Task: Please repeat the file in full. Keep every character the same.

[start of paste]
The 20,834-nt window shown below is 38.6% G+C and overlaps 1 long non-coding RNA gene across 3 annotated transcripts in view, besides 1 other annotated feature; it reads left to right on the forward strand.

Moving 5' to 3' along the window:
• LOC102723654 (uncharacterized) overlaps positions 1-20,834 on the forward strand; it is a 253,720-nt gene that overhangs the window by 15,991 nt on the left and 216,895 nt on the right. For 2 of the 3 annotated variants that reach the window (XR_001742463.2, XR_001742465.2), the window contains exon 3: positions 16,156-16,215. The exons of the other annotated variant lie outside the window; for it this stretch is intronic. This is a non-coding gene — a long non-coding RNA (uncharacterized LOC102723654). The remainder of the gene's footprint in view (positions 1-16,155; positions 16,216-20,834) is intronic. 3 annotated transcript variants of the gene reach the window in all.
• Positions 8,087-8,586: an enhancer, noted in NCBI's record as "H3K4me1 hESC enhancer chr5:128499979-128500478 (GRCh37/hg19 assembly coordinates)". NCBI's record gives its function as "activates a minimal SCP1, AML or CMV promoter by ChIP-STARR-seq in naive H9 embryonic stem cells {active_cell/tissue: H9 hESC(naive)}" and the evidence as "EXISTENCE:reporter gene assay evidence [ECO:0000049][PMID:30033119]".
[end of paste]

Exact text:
The 20,834-nt window shown below is 38.6% G+C and overlaps 1 long non-coding RNA gene across 3 annotated transcripts in view, besides 1 other annotated feature; it reads left to right on the forward strand.

Moving 5' to 3' along the window:
• LOC102723654 (uncharacterized) overlaps positions 1-20,834 on the forward strand; it is a 253,720-nt gene that overhangs the window by 15,991 nt on the left and 216,895 nt on the right. For 2 of the 3 annotated variants that reach the window (XR_001742463.2, XR_001742465.2), the window contains exon 3: positions 16,156-16,215. The exons of the other annotated variant lie outside the window; for it this stretch is intronic. This is a non-coding gene — a long non-coding RNA (uncharacterized LOC102723654). The remainder of the gene's footprint in view (positions 1-16,155; positions 16,216-20,834) is intronic. 3 annotated transcript variants of the gene reach the window in all.
• Positions 8,087-8,586: an enhancer, noted in NCBI's record as "H3K4me1 hESC enhancer chr5:128499979-128500478 (GRCh37/hg19 assembly coordinates)". NCBI's record gives its function as "activates a minimal SCP1, AML or CMV promoter by ChIP-STARR-seq in naive H9 embryonic stem cells {active_cell/tissue: H9 hESC(naive)}" and the evidence as "EXISTENCE:reporter gene assay evidence [ECO:0000049][PMID:30033119]".